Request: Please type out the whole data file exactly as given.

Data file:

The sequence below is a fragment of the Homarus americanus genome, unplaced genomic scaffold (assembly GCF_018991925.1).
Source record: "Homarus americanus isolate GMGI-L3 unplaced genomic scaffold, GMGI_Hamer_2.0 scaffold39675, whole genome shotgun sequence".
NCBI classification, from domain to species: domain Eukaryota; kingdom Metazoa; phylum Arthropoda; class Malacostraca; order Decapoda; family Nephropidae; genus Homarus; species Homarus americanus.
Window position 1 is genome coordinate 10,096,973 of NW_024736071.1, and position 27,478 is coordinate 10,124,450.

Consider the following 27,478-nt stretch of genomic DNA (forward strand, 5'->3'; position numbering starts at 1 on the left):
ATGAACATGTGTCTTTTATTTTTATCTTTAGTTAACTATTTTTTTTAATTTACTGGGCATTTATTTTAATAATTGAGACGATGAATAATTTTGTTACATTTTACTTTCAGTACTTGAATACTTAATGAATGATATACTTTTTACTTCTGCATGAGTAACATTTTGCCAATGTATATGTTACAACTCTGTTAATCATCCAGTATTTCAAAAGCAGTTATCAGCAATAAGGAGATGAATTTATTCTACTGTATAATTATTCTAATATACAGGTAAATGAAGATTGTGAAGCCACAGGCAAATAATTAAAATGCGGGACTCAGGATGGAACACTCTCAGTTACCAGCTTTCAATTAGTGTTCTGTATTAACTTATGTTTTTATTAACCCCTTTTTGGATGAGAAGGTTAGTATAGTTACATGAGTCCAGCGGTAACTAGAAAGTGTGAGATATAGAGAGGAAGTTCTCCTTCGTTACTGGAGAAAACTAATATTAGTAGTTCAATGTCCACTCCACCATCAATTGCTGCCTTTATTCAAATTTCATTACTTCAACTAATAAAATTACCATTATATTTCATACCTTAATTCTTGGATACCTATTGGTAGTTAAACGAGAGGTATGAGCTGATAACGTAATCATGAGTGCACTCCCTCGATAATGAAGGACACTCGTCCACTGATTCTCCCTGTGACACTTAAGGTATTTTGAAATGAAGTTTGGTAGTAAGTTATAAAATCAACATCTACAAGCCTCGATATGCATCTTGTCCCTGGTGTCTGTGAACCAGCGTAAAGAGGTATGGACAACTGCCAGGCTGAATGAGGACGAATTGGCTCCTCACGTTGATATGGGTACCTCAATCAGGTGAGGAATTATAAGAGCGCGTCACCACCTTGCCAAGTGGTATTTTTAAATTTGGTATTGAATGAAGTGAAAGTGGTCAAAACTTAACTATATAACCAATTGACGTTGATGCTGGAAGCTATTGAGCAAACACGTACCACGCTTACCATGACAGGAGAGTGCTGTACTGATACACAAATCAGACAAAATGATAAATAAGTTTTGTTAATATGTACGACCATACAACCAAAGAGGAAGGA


The sequence below is a fragment of the Homarus americanus genome, unplaced genomic scaffold (assembly GCF_018991925.1).
Source record: "Homarus americanus isolate GMGI-L3 unplaced genomic scaffold, GMGI_Hamer_2.0 scaffold39675, whole genome shotgun sequence".
NCBI classification, from domain to species: domain Eukaryota; kingdom Metazoa; phylum Arthropoda; class Malacostraca; order Decapoda; family Nephropidae; genus Homarus; species Homarus americanus.
Window position 1 is genome coordinate 10,096,973 of NW_024736071.1, and position 27,478 is coordinate 10,124,450.

Consider the following 27,478-nt stretch of genomic DNA (forward strand, 5'->3'; position numbering starts at 1 on the left):
ATGAACATGTGTCTTTTATTTTTATCTTTAGTTAACTATTTTTTTTAATTTACTGGGCATTTATTTTAATAATTGAGACGATGAATAATTTTGTTACATTTTACTTTCAGTACTTGAATACTTAATGAATGATATACTTTTTACTTCTGCATGAGTAACATTTTGCCAATGTATATGTTACAACTCTGTTAATCATCCAGTATTTCAAAAGCAGTTATCAGCAATAAGGAGATGAATTTATTCTACTGTATAATTATTCTAATATACAGGTAAATGAAGATTGTGAAGCCACAGGCAAATAATTAAAATGCGGGACTCAGGATGGAACACTCTCAGTTACCAGCTTTCAATTAGTGTTCTGTATTAACTTATGTTTTTATTAACCCCTTTTTGGATGAGAAGGTTAGTATAGTTACATGAGTCCAGCGGTAACTAGAAAGTGTGAGATATAGAGAGGAAGTTCTCCTTCGTTACTGGAGAAAACTAATATTAGTAGTTCAATGTCCACTCCACCATCAATTGCTGCCTTTATTCAAATTTCATTACTTCAACTAATAAAATTACCATTATATTTCATACCTTAATTCTTGGATACCTATTGGTAGTTAAACGAGAGGTATGAGCTGATAACGTAATCATGAGTGCACTCCCTCGATAATGAAGGACACTCGTCCACTGATTCTCCCTGTGACACTTAAGGTATTTTGAAATGAAGTTTGGTAGTAAGTTATAAAATCAACATCTACAAGCCTCGATATGCATCTTGTCCCTGGTGTCTGTGAACCAGCGTAAAGAGGTATGGACAACTGCCAGGCTGAATGAGGACGAATTGGCTCCTCACGTTGATATGGGTACCTCAATCAGGTGAGGAATTATAAGAGCGCGTCACCACCTTGCCAAGTGGTATTTTTAAATTTGGTATTGAATGAAGTGAAAGTGGTCAAAACTTAACTATATAACCAATTGACGTTGATGCTGGAAGCTATTGAGCAAACACGTACCACGCTTACCATGACAGGAGAGTGCTGTACTGATACACAAATCAGACAAAATGATAAATAAGTTTTGTTAATATGTACGACCATACAACCAAAGAGGAAGGA